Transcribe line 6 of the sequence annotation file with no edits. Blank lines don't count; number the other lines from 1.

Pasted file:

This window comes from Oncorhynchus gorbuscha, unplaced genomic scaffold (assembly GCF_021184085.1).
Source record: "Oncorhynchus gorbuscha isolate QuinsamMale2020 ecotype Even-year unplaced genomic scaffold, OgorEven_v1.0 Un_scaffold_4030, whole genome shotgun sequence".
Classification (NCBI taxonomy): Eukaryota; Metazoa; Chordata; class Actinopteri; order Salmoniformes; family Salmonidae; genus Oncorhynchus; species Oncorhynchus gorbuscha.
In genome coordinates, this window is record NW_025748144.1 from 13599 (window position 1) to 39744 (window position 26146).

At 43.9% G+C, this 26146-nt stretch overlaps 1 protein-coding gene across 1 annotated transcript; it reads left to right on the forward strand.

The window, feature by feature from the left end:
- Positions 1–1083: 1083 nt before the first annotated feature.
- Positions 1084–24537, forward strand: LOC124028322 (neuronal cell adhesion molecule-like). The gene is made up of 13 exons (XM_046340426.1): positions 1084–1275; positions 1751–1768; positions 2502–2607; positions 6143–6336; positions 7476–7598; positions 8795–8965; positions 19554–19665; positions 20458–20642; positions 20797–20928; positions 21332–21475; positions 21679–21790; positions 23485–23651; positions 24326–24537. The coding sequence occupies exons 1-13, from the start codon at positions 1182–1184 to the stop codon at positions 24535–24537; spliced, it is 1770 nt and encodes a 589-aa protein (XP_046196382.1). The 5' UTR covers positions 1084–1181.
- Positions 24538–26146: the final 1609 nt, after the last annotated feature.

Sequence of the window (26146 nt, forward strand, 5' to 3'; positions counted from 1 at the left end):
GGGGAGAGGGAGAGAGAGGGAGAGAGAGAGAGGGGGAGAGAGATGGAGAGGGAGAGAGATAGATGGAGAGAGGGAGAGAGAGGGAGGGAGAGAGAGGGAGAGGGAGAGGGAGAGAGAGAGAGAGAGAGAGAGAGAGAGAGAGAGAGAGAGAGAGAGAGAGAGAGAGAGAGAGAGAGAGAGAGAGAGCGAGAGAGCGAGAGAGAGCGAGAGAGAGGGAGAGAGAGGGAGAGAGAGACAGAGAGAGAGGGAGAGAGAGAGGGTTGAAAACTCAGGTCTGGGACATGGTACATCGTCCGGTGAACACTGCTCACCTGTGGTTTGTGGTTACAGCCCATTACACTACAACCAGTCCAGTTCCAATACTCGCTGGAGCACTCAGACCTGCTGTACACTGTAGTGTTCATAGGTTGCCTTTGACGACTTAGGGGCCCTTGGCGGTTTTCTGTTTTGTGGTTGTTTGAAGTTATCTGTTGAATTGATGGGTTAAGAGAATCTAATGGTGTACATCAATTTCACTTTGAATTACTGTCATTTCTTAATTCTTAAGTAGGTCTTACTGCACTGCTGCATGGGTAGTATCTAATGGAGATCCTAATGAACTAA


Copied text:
The window, feature by feature from the left end: